Many federal loans and private student loans come with the option of locking in a fixed rate or allowing for the fluctuations of variable rate loans. Fixed rate student loans are loans that remain at a set interest rate, providing greater certainty in terms of monthly payments. They might have a higher starting rate than variable rate loans, but since the interest does not climb over the life of the loan, they can be much more economical for the borrower. However, as the Prime rate rises and falls, the monthly payments on a fixed rate loan may appear higher than monthly payments for variable rate loans.

Eligibility Requirements

Eligibility for a fixed rate loan is dependent on the type of loan in question, as several different loan varieties offer fixed rate options. For federal loans, students need to apply for the FAFSA to determine how much financial aid they can be awarded. They must be enrolled in a degree program at half-time status or greater. Many of these federal loans are distributed based on need. Private student loans, on the other hand, are disbursed by private lenders and should only be accessed by students who have used all federal funding options already. To qualify, they or their cosigner must have solid credit. If the lender is a bank, the borrower or cosigner are often required to be members.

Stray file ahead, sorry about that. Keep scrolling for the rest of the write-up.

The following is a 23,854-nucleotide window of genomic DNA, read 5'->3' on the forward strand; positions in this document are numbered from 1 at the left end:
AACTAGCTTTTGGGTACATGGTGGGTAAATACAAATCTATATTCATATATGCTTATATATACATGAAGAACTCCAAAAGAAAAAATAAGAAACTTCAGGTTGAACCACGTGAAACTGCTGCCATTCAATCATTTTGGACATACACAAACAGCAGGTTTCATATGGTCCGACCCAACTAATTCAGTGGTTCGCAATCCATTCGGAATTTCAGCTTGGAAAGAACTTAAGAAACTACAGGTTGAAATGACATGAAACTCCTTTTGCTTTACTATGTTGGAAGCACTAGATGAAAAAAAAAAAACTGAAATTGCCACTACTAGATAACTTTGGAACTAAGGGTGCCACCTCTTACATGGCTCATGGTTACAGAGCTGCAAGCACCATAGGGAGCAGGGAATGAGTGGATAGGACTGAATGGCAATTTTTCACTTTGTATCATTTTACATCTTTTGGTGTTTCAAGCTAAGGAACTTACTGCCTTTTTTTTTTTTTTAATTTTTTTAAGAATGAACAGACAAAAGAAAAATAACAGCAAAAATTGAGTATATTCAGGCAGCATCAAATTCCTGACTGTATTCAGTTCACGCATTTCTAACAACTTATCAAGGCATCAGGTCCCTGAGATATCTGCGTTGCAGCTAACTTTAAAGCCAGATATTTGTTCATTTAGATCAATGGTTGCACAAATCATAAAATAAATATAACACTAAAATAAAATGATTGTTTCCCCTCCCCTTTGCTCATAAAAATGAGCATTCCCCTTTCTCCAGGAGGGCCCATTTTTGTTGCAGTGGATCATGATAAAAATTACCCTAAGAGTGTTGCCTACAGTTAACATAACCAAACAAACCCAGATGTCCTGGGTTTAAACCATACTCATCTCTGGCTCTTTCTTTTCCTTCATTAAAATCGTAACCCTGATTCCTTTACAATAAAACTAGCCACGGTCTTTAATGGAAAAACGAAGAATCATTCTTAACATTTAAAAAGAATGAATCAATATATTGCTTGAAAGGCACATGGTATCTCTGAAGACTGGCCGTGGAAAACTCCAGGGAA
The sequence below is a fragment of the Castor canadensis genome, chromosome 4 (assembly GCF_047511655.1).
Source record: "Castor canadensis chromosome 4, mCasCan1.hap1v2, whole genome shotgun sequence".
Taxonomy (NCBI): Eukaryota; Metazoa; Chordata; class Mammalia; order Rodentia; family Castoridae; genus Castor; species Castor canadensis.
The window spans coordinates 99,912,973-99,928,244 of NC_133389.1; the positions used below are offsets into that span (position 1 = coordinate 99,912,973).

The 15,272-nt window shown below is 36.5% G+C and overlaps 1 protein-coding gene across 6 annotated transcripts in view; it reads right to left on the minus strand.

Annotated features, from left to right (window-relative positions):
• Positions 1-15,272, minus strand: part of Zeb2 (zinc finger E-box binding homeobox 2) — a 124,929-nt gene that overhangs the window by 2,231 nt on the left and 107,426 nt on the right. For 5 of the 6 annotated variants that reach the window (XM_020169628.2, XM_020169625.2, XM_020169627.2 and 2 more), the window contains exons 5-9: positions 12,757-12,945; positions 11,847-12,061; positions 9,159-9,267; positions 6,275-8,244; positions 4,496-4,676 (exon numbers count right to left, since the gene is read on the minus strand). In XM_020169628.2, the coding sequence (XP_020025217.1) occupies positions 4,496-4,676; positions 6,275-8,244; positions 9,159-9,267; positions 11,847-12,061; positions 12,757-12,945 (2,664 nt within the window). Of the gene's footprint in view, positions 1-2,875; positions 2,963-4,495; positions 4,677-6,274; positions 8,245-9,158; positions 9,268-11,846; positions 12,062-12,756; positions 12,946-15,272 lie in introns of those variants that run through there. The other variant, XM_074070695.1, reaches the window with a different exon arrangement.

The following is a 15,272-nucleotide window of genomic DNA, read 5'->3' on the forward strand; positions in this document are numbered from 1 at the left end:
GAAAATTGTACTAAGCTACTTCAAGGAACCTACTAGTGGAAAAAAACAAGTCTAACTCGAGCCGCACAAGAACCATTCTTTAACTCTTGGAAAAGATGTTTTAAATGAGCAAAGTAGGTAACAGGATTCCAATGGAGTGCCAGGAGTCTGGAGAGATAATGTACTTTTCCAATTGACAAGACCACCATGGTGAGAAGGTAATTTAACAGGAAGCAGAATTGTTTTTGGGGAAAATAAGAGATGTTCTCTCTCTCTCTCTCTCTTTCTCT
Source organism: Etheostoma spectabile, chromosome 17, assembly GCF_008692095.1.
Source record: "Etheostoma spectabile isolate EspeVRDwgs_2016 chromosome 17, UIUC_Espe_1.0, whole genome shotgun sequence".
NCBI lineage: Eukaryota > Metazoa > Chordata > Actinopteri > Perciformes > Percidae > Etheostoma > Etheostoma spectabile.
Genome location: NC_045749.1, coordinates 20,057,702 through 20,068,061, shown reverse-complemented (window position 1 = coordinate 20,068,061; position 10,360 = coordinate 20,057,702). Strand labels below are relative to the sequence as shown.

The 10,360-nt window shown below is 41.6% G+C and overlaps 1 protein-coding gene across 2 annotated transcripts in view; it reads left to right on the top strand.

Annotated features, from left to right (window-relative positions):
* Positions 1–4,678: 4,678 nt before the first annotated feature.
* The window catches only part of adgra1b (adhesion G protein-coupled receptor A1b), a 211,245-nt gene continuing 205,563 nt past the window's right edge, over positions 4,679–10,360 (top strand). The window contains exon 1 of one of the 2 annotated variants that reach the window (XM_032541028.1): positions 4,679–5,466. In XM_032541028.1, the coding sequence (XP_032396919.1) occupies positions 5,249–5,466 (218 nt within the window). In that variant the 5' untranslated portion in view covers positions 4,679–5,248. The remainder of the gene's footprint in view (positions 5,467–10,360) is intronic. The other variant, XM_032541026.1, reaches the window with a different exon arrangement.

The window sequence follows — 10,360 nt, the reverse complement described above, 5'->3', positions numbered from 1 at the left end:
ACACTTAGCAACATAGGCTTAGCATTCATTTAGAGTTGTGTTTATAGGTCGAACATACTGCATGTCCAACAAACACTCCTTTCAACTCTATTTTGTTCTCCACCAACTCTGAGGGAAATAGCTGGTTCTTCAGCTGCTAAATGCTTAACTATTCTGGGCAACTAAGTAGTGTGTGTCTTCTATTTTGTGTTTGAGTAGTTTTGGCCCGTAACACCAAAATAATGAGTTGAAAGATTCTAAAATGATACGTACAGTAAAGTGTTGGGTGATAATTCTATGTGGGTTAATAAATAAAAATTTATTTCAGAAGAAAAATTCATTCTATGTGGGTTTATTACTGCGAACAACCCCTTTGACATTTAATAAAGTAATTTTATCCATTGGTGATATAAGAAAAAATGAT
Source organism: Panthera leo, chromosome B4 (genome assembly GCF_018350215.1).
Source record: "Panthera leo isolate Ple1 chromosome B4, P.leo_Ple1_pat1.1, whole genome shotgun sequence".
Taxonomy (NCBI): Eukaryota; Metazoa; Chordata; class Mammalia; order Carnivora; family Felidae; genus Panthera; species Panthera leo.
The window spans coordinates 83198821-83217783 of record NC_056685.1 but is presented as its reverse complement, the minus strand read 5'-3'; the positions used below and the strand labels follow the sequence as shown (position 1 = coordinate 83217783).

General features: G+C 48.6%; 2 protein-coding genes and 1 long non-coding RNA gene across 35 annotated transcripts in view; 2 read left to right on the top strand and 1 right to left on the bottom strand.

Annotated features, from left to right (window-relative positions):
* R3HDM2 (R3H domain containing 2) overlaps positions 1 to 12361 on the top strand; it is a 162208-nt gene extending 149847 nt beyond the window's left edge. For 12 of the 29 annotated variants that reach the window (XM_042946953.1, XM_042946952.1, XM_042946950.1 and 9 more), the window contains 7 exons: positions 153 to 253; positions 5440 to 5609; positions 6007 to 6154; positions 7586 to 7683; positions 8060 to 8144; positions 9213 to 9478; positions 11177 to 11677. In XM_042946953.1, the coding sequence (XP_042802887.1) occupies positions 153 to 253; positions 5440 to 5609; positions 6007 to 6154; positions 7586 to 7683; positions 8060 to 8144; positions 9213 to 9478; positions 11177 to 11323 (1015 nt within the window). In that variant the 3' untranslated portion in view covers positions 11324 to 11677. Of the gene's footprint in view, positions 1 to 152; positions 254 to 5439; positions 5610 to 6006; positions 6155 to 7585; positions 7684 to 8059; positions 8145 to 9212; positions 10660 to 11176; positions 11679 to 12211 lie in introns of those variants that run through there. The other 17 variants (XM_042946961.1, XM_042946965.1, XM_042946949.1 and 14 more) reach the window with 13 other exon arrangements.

Repaying a Fixed Rate Loan

Fixed rate loans are payed off in monthly installments just like any other loan, except the interest will be unchanging over the entire life of the loan regardless of whether the student falls behind on payments or pays it off quickly. Federal loans are the most lenient in terms of payment, with options of deferment, forbearance, and even loan forgiveness in extreme situations. Most loans have a grace period of some sort, which explicitly states the time at which a student must begin to pay off the borrowed amount. In most cases, the student may put off payments until six months after graduating or dropping down to below half-time status.

Types of Fixed Rate Loans

  • Stafford Loan: The subsidized Stafford loan has the cheapest fixed interest rate of any federal loan, at 3.4%. Students may borrow up to $20,500 per school year. Those who exemplify need should take advantage of this resource.
  • Perkins Loan: The Perkins loan is a federal loan fixed at a 5% interest rate. Like the Stafford loan, it is awarded based on financial need and may cover up to $27,500 worth of an undergraduate education. Students have until nine months after they graduate to begin making payments.
  • PLUS Loans: PLUS loans are federal loans granted to parents to be used for their child’s education. At a fixed interest rate of 7.9%, parents may borrow up to the cost of tuition, not including any other financial aid. PLUS loans come with a 3% origination fee and a 1% federal default fee.
  • Wells Fargo Student Loan: Wells Fargo offers both fixed and variable rate options for their private student loans. Their Collegiate Loan comes with fixed rates as low as 5.94% APR and may be awarded to students attending four-year schools with the desired credit or credit-worthy cosigners. The total amount awarded may cover education in full, minus the awarded amount of other financial aid.